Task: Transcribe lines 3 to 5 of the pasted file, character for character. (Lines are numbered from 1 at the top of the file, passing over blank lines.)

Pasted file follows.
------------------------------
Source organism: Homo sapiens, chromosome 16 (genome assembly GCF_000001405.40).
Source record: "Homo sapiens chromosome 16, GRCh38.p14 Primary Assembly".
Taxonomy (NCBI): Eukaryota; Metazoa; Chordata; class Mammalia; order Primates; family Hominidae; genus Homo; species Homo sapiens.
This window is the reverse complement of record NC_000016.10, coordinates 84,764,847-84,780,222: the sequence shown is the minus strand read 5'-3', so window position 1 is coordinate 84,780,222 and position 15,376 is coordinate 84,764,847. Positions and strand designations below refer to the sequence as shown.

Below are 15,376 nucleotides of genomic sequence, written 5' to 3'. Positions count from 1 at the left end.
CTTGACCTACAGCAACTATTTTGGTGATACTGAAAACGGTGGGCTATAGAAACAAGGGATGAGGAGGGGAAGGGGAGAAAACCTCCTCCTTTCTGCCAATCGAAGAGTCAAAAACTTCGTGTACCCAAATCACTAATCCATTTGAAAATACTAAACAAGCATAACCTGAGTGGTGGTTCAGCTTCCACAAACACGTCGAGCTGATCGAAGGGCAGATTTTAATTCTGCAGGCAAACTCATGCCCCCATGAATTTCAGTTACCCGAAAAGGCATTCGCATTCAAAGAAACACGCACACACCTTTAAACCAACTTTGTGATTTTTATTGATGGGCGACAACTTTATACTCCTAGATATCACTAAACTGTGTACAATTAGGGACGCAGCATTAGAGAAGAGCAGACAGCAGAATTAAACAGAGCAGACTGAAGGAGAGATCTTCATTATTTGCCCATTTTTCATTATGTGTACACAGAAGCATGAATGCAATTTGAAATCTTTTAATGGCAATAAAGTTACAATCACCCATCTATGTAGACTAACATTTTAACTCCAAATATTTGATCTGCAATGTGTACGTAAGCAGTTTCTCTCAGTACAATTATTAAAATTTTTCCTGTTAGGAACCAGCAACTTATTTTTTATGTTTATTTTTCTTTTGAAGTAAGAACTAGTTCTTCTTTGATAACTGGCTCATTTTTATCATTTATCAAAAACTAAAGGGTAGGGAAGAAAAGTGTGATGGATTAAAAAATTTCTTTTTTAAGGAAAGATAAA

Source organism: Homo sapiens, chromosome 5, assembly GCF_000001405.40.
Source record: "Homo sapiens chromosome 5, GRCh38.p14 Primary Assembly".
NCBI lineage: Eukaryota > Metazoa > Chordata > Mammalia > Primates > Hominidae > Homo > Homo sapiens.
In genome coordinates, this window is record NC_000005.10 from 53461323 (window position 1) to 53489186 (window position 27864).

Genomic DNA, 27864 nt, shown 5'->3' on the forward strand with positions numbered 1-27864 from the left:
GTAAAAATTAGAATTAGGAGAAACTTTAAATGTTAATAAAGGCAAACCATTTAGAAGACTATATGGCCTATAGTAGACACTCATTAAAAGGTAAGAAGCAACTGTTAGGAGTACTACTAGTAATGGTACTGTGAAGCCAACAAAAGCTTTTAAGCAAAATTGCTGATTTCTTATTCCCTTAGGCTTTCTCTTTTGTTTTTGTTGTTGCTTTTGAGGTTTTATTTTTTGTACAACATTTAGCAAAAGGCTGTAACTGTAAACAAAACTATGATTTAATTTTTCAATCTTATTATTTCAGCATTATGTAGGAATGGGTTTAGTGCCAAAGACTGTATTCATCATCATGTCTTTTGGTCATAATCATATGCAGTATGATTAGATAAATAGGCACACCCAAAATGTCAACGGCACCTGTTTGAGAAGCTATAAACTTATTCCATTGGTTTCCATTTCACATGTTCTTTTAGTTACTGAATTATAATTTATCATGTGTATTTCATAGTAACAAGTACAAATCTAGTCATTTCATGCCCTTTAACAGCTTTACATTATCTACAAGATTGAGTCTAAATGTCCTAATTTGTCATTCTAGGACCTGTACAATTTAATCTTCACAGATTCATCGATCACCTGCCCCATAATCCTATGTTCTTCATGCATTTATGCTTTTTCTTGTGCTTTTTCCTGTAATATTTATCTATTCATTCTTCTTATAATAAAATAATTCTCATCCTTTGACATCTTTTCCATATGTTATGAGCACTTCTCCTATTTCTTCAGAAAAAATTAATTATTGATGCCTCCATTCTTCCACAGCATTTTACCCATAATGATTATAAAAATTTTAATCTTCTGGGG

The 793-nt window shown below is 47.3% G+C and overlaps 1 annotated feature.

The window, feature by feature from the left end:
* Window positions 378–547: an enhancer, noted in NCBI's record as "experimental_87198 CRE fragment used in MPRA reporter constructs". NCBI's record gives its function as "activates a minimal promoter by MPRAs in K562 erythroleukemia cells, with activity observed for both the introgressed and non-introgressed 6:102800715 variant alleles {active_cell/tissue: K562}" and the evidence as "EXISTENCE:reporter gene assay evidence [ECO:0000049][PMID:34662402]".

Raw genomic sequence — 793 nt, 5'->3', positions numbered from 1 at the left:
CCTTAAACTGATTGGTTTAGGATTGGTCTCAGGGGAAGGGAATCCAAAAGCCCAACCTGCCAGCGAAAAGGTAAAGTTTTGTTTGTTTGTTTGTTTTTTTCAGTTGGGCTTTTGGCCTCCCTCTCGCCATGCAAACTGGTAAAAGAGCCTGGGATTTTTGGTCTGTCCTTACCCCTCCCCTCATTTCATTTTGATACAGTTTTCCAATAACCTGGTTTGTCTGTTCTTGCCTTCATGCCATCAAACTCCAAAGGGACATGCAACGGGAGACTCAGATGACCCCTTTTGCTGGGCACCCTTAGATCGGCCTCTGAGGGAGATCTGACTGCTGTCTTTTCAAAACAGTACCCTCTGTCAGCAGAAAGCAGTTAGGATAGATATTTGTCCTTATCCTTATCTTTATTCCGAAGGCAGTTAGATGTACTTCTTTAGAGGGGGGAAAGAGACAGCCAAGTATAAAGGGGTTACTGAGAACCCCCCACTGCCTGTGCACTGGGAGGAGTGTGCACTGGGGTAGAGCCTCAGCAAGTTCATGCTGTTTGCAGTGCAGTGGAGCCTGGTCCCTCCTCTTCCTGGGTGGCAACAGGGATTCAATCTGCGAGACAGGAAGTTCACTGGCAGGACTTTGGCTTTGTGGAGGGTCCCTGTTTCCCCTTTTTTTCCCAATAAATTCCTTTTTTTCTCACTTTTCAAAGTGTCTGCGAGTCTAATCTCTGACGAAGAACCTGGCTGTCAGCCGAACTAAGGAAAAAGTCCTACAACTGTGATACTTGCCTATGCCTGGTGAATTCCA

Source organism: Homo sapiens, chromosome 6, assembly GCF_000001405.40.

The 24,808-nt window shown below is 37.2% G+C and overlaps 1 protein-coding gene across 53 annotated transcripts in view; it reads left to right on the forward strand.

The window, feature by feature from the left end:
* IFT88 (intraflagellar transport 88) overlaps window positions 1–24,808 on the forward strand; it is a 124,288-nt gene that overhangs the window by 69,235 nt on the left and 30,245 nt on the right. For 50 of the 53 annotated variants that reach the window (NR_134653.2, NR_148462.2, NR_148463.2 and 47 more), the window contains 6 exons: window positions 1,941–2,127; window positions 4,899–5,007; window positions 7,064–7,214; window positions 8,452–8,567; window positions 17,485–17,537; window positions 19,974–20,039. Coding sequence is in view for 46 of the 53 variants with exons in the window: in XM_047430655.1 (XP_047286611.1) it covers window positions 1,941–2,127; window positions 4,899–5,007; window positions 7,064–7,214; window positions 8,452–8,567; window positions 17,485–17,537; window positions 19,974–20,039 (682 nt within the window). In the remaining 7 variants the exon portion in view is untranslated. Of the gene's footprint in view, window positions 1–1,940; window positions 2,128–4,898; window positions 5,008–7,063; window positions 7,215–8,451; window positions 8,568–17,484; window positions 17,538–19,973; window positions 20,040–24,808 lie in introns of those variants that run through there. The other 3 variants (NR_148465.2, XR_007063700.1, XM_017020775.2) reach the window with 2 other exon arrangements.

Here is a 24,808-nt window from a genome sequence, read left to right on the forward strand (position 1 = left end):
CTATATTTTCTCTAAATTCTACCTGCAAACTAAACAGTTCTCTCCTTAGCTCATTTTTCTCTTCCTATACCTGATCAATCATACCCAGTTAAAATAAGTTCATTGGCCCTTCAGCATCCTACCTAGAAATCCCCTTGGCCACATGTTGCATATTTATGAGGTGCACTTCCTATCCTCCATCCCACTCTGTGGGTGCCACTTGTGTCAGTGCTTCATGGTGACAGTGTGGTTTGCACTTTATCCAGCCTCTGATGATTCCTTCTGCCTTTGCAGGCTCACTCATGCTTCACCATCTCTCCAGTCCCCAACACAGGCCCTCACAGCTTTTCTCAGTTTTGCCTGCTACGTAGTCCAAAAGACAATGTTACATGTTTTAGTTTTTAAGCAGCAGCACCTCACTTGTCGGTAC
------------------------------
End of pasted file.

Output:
Taxonomy (NCBI): Eukaryota; Metazoa; Chordata; class Mammalia; order Primates; family Hominidae; genus Homo; species Homo sapiens.
This window is the reverse complement of record NC_000016.10, coordinates 84,764,847-84,780,222: the sequence shown is the minus strand read 5'-3', so window position 1 is coordinate 84,780,222 and position 15,376 is coordinate 84,764,847. Positions and strand designations below refer to the sequence as shown.

Below are 15,376 nucleotides of genomic sequence, written 5' to 3'. Positions count from 1 at the left end.